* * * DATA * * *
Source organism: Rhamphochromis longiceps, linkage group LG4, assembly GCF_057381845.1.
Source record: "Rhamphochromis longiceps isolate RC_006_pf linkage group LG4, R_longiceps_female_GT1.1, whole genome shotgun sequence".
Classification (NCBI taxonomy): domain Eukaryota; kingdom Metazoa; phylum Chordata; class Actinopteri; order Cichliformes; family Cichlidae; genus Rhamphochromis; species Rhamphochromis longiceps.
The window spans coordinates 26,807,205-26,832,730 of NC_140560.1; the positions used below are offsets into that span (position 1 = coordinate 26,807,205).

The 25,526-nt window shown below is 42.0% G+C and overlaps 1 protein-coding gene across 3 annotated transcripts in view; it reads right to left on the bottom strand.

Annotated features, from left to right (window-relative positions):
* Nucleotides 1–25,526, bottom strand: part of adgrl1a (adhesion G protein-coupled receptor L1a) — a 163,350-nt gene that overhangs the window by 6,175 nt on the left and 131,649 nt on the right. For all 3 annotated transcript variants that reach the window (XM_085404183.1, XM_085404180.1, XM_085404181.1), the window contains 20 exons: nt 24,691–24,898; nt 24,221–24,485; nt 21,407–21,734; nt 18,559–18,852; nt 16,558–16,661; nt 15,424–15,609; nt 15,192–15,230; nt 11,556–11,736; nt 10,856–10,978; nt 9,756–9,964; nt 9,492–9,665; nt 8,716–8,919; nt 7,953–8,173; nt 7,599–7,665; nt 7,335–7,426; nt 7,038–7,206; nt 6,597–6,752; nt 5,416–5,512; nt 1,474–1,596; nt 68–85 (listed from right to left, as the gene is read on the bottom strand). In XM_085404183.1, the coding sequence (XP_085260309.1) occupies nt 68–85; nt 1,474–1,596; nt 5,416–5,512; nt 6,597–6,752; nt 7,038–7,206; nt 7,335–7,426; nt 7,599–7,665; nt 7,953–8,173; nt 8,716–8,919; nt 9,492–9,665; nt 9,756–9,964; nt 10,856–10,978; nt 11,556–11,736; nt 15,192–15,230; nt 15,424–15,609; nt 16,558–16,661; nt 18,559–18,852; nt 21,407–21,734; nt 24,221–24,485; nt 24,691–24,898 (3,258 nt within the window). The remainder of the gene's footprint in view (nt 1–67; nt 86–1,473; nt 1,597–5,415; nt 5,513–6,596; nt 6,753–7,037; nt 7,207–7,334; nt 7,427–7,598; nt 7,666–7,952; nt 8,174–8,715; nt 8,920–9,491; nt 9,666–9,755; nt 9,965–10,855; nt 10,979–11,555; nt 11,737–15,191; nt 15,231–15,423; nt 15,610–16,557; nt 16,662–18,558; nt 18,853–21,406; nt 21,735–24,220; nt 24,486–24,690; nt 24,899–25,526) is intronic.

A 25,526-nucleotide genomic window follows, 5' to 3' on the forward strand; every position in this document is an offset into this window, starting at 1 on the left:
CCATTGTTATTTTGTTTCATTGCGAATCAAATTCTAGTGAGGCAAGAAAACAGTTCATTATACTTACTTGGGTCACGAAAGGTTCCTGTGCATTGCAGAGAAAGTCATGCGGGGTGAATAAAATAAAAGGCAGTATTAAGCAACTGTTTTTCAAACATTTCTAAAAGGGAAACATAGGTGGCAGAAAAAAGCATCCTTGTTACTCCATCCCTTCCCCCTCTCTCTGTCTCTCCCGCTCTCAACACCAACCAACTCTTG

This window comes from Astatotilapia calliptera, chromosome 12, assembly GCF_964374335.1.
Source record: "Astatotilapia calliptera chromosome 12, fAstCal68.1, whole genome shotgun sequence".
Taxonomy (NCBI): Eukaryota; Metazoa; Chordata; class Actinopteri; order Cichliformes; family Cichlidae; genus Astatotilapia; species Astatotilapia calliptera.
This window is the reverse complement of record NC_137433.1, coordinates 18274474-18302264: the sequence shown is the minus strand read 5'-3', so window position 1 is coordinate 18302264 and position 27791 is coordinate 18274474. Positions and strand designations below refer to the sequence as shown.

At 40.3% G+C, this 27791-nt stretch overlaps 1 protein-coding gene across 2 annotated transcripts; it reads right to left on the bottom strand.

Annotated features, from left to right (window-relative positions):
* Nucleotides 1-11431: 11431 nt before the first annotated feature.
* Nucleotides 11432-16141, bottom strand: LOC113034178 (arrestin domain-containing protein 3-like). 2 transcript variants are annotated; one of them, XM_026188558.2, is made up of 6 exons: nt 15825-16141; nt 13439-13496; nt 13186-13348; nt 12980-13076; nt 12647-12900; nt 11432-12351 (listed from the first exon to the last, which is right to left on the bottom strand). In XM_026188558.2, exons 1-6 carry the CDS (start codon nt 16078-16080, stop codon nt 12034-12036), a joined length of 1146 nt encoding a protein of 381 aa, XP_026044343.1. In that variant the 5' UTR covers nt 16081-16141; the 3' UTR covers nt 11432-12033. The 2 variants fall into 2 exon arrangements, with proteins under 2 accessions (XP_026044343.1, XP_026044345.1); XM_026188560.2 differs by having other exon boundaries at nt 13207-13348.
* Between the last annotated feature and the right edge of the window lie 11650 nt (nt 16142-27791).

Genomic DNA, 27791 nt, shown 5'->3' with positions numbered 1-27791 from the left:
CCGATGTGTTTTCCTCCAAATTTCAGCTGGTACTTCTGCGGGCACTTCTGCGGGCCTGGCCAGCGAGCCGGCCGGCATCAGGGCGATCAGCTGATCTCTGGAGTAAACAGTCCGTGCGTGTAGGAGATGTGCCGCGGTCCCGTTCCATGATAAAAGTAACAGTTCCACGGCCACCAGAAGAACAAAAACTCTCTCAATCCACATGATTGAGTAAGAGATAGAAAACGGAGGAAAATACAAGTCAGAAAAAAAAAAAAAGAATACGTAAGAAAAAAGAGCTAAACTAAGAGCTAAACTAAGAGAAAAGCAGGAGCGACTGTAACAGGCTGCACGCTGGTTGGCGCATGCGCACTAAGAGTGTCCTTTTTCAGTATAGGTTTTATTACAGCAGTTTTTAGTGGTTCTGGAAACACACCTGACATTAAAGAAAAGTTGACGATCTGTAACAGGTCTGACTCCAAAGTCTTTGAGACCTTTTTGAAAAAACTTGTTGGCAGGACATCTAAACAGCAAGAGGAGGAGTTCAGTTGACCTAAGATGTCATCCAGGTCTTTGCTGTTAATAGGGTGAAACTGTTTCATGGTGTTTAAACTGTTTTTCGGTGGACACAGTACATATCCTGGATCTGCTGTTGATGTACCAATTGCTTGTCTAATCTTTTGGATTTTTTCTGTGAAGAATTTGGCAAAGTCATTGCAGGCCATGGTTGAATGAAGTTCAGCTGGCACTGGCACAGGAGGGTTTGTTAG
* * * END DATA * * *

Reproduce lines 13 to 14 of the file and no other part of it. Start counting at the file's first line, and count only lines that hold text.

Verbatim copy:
This window is the reverse complement of record NC_137433.1, coordinates 18274474-18302264: the sequence shown is the minus strand read 5'-3', so window position 1 is coordinate 18302264 and position 27791 is coordinate 18274474. Positions and strand designations below refer to the sequence as shown.

At 40.3% G+C, this 27791-nt stretch overlaps 1 protein-coding gene across 2 annotated transcripts; it reads right to left on the bottom strand.